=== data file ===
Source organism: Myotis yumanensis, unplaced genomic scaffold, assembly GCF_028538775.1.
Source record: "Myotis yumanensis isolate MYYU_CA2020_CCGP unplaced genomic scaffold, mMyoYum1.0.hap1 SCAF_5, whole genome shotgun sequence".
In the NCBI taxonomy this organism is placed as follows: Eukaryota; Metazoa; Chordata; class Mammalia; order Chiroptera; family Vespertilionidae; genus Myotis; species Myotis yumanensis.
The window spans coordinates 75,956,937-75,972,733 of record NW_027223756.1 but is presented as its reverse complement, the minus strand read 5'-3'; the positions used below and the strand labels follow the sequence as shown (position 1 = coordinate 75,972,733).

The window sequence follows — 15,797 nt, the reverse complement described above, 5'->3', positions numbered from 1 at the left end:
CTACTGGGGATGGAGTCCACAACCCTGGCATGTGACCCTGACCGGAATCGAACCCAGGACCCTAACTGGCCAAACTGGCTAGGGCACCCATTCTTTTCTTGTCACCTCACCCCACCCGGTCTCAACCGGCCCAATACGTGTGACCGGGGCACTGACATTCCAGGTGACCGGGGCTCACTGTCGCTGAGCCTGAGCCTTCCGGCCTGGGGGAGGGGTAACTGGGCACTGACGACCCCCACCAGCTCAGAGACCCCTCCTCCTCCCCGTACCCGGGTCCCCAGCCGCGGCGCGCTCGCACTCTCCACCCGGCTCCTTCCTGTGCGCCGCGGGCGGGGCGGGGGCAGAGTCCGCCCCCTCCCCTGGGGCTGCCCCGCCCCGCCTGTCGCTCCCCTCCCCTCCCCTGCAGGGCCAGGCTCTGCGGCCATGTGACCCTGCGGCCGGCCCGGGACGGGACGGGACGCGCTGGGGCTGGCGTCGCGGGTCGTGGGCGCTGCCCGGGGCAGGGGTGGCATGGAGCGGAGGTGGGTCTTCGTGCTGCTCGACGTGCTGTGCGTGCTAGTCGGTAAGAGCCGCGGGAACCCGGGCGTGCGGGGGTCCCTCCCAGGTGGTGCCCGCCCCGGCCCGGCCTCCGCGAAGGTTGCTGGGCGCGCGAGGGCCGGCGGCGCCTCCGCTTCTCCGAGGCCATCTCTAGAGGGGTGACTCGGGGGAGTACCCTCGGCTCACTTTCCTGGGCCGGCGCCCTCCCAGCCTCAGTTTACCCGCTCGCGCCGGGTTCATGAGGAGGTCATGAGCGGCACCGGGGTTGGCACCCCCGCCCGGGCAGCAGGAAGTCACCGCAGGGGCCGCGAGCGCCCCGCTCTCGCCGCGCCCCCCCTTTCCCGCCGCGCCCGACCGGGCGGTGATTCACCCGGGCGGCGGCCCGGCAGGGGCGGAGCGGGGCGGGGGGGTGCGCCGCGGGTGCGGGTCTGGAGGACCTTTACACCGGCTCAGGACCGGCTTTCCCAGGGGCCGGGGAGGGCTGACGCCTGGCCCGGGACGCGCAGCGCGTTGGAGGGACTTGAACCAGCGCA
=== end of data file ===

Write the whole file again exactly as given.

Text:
Source organism: Myotis yumanensis, unplaced genomic scaffold, assembly GCF_028538775.1.
Source record: "Myotis yumanensis isolate MYYU_CA2020_CCGP unplaced genomic scaffold, mMyoYum1.0.hap1 SCAF_5, whole genome shotgun sequence".
In the NCBI taxonomy this organism is placed as follows: Eukaryota; Metazoa; Chordata; class Mammalia; order Chiroptera; family Vespertilionidae; genus Myotis; species Myotis yumanensis.
The window spans coordinates 75,956,937-75,972,733 of record NW_027223756.1 but is presented as its reverse complement, the minus strand read 5'-3'; the positions used below and the strand labels follow the sequence as shown (position 1 = coordinate 75,972,733).

The window sequence follows — 15,797 nt, the reverse complement described above, 5'->3', positions numbered from 1 at the left end:
CTACTGGGGATGGAGTCCACAACCCTGGCATGTGACCCTGACCGGAATCGAACCCAGGACCCTAACTGGCCAAACTGGCTAGGGCACCCATTCTTTTCTTGTCACCTCACCCCACCCGGTCTCAACCGGCCCAATACGTGTGACCGGGGCACTGACATTCCAGGTGACCGGGGCTCACTGTCGCTGAGCCTGAGCCTTCCGGCCTGGGGGAGGGGTAACTGGGCACTGACGACCCCCACCAGCTCAGAGACCCCTCCTCCTCCCCGTACCCGGGTCCCCAGCCGCGGCGCGCTCGCACTCTCCACCCGGCTCCTTCCTGTGCGCCGCGGGCGGGGCGGGGGCAGAGTCCGCCCCCTCCCCTGGGGCTGCCCCGCCCCGCCTGTCGCTCCCCTCCCCTCCCCTGCAGGGCCAGGCTCTGCGGCCATGTGACCCTGCGGCCGGCCCGGGACGGGACGGGACGCGCTGGGGCTGGCGTCGCGGGTCGTGGGCGCTGCCCGGGGCAGGGGTGGCATGGAGCGGAGGTGGGTCTTCGTGCTGCTCGACGTGCTGTGCGTGCTAGTCGGTAAGAGCCGCGGGAACCCGGGCGTGCGGGGGTCCCTCCCAGGTGGTGCCCGCCCCGGCCCGGCCTCCGCGAAGGTTGCTGGGCGCGCGAGGGCCGGCGGCGCCTCCGCTTCTCCGAGGCCATCTCTAGAGGGGTGACTCGGGGGAGTACCCTCGGCTCACTTTCCTGGGCCGGCGCCCTCCCAGCCTCAGTTTACCCGCTCGCGCCGGGTTCATGAGGAGGTCATGAGCGGCACCGGGGTTGGCACCCCCGCCCGGGCAGCAGGAAGTCACCGCAGGGGCCGCGAGCGCCCCGCTCTCGCCGCGCCCCCCCTTTCCCGCCGCGCCCGACCGGGCGGTGATTCACCCGGGCGGCGGCCCGGCAGGGGCGGAGCGGGGCGGGGGGGTGCGCCGCGGGTGCGGGTCTGGAGGACCTTTACACCGGCTCAGGACCGGCTTTCCCAGGGGCCGGGGAGGGCTGACGCCTGGCCCGGGACGCGCAGCGCGTTGGAGGGACTTGAACCAGCGCA